Center for Directed Energy (CDE)

Center for Directed Energy (CDE)
Program Details

Optics Short Course
Current as of: 06/06/2014

Degree Type: Professional Continuing Education

Course Overview
This short course provides a basic introduction to the theoretical foundations of applied optics. Students earn 3.2 CEUs from DEPS for successful completion of the course. Student performance is assessed by a series of pass/fail written exercises.

Lead Instructor:
Dr. Jack McCrae, AFIT

Course Details
This course is for the practicing engineer who will be working with optics. The course provides a basic introduction to the theoretical foundations of applied optics and it follows the book "Optics", fourth edition, by Eugene Hecht, which is included in the course fee. A better understanding of the course material is helped with knowledge of electro-magnetic but not essential for application of the theory presented. The course develops the Fresnel Equations and the fundamental laws of geometric optics. Paraxial (Gaussian) optics is presented with

emphasis on pupils, stops, and field-of-view determination. Basic geometric calculations based on the lens maker's equation include the use of matrix optics. The student is introduced to first order calculations of aberrations with a complete discussion on the Seidel aberrations and the types of distortion. Diffraction is presented with development of Fresnel and Fraunhofer approximations for propagation calculations. Included are topics on diffraction gratings and Fabry-Perot for spectroscopy. The student will be prepared to set up an optical system with the ability to calculate entrance/exit pupils, image locations, magnifications and the systems' field-of-view. The course material includes the book by Hecht and a soft and hard copy of all slides.

Topics

  • Huygens' and Fermat's Principles
  • Snell's Law, EM formulation of Fresnel Equations & the Laws of Geometrical Optics
  • Gaussian Optics, Image Formation, pupils, stops, matrix optics, aberrations
  • Diffraction, Fresnel and Fraunhofer Integrals

Intended Audience
Suggested registrants hold undergraduate degrees in engineering or science. Participation is restricted to students who are employees of the U.S. government or U.S. government contractors. This course is for the practicing engineer who will be working with optics. The course provides a basic introduction to the theoretical foundations of applied optics and it follows the optics book by Eugene Hecht. A better understanding of the course material is helped with knowledge of electro-magnetism but not essential for application of the theory presented.

Course Instructor
Jack E. McCrae, Jr. received his Ph.D. in Physics from the Air Force Institute of Technology in 1997, an M.S. in Physics (Optics) from the Air Force Institute of Technology in 1993, and a B.S. in Physics from the Massachusetts Institute of Technology in 1984. He is a retired Air Force Colonel with 27 years of service and currently a Senior Research Associate with the Center for Directed Energy at AFIT. His research interests include optics, lasers, quantum and non-linear optics, laser radar, atmospheric propagation and imaging.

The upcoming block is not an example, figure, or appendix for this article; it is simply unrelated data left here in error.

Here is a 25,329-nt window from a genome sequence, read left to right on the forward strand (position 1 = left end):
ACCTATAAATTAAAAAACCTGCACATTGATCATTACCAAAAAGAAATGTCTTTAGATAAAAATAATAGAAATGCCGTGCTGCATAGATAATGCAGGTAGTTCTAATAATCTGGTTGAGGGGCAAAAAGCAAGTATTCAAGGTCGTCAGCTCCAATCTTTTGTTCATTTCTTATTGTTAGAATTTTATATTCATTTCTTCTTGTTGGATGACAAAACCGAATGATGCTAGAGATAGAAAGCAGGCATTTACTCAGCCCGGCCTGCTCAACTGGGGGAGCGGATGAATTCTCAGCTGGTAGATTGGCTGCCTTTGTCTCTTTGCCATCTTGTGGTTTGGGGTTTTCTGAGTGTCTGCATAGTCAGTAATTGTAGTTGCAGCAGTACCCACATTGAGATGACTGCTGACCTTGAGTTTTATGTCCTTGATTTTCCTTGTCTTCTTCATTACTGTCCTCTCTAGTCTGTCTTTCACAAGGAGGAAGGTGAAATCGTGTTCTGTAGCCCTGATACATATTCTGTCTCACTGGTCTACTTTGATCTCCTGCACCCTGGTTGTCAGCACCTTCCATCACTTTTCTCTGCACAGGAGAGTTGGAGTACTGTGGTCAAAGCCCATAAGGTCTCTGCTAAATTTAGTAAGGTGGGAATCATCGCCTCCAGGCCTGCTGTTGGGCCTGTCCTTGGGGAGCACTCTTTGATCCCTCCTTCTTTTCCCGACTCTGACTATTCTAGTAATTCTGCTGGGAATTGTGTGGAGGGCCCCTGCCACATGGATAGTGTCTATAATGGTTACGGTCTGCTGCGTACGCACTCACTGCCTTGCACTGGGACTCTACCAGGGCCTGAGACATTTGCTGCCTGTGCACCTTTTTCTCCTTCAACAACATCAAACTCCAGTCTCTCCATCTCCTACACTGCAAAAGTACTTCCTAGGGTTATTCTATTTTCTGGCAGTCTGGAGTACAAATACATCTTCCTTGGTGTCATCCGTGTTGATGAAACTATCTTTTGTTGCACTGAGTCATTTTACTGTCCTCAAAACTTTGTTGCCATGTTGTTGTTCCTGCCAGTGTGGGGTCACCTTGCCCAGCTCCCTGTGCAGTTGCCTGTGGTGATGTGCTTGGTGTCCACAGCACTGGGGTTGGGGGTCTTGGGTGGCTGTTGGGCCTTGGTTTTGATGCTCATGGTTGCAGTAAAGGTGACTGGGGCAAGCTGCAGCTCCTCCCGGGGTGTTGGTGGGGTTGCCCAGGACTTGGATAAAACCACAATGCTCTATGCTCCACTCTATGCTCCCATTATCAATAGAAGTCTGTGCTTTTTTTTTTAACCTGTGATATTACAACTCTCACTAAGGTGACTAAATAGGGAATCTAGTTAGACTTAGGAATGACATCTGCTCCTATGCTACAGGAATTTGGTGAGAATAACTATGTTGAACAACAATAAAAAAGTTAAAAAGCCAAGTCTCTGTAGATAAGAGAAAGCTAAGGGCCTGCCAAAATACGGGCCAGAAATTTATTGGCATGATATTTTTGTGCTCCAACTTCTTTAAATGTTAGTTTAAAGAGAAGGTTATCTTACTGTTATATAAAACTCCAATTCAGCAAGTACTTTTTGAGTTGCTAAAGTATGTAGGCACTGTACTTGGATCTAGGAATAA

Distance Learning Mode
This course is offered in distance learning mode which is primarily asynchronous. The lecture content is prerecorded and can be viewed at any time at the convenience of the student. Lectures are viewed in a web browser and can be downloaded from - or streamed over - the internet. (Both methods are available in case a student has problems with one or the other.) More detailed access instructions will be provided upon registration.

The asynchronous lectures are supplemented by synchronous sessions using a webinar service. These sessions are designed to give instructors live "face time" with students, for Q-and-A, and for reinforcing lesson concepts. These meetings also facilitate student-to-student interaction, which is often a valuable tool in the graduate learning setting. To join these web conferences, students will need an internet-connected computer and a telephone. These sessions meet for an hour or so; attendance is not mandatory but highly encouraged. Specific meeting times are determined after students have been polled at the outset of the course.

Aside from the weekly webinar sessions of 60 - 90 minutes per week, students can set their own schedule for the course. Nevertheless, students must complete the course within eight weeks.

System requirements include high-speed internet access and a telephone. AFIT uses Microsoft Live Meeting as its webinar service provider. To join the meeting, ideally a small plug-in is installed on the student's computer. This is a one-time installation. If this cannot be accomplished, such as for lack of privileges on the employer's network, the student will still be able to join.

Note: This distance learning course is now available on your iPad or iPhone.

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